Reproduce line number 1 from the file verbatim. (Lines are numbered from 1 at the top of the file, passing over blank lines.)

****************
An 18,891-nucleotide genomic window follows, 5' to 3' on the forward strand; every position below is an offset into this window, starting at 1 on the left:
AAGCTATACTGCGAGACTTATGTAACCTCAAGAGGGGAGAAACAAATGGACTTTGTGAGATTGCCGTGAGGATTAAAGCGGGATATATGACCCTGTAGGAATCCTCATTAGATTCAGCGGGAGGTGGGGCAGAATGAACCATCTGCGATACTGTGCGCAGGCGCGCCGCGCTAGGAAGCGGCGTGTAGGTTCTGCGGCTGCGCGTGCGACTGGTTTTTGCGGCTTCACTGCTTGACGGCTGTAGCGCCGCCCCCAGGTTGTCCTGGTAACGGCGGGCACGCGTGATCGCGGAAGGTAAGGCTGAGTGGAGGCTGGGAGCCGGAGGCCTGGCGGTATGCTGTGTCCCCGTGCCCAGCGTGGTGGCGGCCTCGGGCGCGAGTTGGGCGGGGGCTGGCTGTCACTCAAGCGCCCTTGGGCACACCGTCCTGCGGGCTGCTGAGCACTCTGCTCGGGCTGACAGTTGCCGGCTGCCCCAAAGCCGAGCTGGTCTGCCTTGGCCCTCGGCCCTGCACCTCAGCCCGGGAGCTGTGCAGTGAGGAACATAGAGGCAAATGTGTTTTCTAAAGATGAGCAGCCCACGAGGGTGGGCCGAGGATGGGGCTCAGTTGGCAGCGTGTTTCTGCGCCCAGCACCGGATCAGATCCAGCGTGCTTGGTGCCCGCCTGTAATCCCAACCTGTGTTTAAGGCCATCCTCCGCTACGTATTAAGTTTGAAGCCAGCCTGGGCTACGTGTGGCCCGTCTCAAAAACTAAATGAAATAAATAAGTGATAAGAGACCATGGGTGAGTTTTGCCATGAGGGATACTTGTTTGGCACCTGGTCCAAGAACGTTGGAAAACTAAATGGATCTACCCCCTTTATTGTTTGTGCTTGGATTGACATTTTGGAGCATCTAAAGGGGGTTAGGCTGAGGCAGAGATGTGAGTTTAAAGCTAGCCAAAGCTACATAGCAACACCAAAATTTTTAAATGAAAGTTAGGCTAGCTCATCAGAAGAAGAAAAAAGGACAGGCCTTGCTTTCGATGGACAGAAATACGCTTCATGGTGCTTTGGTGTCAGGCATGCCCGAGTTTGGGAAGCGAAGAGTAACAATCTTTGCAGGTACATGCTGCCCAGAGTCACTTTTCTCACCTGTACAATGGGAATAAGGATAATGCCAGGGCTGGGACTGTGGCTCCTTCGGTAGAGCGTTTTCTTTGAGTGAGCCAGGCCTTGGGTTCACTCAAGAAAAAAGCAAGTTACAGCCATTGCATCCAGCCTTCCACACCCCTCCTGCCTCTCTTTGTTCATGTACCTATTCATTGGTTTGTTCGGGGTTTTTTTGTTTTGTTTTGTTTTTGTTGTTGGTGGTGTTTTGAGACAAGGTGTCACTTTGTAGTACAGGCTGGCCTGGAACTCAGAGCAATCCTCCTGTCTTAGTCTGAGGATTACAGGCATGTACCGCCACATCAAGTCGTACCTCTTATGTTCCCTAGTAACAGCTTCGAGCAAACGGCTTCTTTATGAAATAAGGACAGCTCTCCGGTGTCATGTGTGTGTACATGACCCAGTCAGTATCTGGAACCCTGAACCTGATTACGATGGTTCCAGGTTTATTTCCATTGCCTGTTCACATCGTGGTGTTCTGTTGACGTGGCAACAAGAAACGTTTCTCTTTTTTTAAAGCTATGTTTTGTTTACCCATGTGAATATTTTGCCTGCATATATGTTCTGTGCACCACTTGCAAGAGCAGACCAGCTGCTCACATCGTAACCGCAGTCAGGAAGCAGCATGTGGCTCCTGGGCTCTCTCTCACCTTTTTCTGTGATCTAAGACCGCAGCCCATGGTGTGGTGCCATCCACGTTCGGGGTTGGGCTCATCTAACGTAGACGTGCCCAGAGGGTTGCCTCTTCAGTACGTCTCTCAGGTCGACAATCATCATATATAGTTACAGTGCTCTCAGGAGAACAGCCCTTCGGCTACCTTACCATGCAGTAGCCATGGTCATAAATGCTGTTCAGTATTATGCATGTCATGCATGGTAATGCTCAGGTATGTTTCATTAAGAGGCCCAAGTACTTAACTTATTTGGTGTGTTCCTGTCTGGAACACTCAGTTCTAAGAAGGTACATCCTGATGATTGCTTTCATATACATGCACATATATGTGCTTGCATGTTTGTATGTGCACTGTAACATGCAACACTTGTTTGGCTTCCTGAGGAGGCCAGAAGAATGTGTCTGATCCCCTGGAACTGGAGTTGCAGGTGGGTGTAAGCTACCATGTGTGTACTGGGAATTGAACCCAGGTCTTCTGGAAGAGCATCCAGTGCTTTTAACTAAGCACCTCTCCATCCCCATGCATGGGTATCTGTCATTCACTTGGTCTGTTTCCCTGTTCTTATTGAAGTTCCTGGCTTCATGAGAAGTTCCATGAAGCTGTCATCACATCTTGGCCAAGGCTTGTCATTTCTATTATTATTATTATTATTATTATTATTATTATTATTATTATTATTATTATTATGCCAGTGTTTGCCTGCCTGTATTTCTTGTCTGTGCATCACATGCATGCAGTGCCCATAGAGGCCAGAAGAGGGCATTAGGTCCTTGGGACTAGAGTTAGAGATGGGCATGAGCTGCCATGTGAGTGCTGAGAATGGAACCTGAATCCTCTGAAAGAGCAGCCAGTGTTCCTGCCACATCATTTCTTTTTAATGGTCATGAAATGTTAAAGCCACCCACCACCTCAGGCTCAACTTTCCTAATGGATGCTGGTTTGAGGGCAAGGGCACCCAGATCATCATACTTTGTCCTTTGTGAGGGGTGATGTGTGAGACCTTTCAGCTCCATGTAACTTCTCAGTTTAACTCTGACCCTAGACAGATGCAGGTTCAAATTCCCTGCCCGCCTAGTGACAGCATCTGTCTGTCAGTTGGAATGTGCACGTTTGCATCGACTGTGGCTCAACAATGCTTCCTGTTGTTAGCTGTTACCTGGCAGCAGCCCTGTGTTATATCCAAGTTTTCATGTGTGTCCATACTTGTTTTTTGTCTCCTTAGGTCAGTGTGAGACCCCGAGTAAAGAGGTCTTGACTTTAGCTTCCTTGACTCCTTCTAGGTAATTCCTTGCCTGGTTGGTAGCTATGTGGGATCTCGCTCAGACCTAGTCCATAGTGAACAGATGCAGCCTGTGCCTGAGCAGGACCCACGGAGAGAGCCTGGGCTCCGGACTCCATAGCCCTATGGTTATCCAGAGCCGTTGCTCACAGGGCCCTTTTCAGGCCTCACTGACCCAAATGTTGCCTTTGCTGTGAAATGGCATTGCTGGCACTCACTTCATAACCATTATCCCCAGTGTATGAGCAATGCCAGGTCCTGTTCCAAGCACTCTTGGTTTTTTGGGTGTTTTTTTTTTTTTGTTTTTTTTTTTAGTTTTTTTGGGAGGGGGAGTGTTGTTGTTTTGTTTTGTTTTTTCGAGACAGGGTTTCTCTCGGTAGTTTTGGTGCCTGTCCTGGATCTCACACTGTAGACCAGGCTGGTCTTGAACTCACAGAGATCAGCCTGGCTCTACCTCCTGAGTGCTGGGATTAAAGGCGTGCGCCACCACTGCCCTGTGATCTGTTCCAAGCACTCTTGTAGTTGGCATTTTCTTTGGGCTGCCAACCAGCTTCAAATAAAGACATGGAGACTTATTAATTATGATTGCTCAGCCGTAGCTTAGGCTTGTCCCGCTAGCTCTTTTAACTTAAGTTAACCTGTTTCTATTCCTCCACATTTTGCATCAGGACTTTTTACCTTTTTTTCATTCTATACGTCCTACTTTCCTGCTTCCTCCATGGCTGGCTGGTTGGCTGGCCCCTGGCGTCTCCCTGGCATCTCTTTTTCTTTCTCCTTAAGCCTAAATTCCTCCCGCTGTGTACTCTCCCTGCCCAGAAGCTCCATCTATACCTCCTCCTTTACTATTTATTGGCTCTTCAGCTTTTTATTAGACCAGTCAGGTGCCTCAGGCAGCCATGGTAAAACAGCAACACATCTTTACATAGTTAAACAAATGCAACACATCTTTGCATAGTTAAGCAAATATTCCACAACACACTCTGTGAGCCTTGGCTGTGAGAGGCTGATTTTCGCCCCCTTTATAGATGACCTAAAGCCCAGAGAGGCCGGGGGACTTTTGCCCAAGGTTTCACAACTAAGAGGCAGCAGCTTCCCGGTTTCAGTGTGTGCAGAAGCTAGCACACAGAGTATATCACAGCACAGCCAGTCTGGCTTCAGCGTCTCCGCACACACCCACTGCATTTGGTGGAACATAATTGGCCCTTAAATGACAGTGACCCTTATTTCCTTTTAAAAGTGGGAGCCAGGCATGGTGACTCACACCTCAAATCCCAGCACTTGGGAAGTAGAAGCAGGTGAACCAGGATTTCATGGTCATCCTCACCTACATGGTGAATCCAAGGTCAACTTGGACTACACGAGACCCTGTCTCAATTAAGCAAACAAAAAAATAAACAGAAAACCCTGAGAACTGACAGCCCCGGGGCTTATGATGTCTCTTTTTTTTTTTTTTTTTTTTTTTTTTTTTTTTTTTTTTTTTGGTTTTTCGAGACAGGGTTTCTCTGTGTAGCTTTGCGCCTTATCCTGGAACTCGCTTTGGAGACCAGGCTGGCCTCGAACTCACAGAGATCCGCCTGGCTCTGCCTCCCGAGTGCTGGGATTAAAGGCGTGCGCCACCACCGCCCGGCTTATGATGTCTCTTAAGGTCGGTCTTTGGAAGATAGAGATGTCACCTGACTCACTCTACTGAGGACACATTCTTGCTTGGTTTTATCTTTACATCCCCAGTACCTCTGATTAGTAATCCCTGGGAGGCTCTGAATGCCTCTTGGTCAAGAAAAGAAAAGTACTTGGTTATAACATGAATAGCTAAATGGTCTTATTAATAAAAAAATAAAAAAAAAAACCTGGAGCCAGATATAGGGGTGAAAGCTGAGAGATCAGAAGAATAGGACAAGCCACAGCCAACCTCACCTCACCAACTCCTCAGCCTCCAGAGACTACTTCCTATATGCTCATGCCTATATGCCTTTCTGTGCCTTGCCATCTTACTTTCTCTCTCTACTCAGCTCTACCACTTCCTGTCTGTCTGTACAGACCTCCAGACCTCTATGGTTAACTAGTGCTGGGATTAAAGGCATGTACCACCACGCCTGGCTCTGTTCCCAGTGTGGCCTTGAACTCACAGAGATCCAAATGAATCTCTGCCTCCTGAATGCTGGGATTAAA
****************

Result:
An 18,891-nucleotide genomic window follows, 5' to 3' on the forward strand; every position below is an offset into this window, starting at 1 on the left: